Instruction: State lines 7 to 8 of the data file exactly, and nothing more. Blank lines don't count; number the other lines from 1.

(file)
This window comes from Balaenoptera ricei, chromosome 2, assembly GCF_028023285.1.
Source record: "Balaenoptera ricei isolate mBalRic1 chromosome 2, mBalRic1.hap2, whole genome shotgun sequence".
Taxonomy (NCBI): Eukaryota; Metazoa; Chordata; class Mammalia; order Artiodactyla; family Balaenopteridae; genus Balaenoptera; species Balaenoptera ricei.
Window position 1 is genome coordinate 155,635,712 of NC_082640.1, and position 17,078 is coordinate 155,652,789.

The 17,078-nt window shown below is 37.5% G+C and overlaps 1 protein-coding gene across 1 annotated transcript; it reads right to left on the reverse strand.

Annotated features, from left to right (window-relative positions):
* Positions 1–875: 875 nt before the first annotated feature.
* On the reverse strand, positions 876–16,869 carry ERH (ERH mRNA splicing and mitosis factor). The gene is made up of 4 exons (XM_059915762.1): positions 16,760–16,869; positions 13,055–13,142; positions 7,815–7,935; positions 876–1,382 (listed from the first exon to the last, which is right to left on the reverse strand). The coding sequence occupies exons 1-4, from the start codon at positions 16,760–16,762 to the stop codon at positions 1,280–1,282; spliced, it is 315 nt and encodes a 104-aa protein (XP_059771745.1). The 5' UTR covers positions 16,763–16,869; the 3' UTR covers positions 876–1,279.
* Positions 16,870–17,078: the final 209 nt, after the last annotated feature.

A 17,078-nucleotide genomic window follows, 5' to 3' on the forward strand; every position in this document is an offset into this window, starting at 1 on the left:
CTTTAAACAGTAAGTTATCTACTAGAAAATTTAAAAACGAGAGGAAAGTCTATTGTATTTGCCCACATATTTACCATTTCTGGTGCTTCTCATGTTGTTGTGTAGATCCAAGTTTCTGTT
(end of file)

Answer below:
* Positions 1–875: 875 nt before the first annotated feature.
* On the reverse strand, positions 876–16,869 carry ERH (ERH mRNA splicing and mitosis factor). The gene is made up of 4 exons (XM_059915762.1): positions 16,760–16,869; positions 13,055–13,142; positions 7,815–7,935; positions 876–1,382 (listed from the first exon to the last, which is right to left on the reverse strand). The coding sequence occupies exons 1-4, from the start codon at positions 16,760–16,762 to the stop codon at positions 1,280–1,282; spliced, it is 315 nt and encodes a 104-aa protein (XP_059771745.1). The 5' UTR covers positions 16,763–16,869; the 3' UTR covers positions 876–1,279.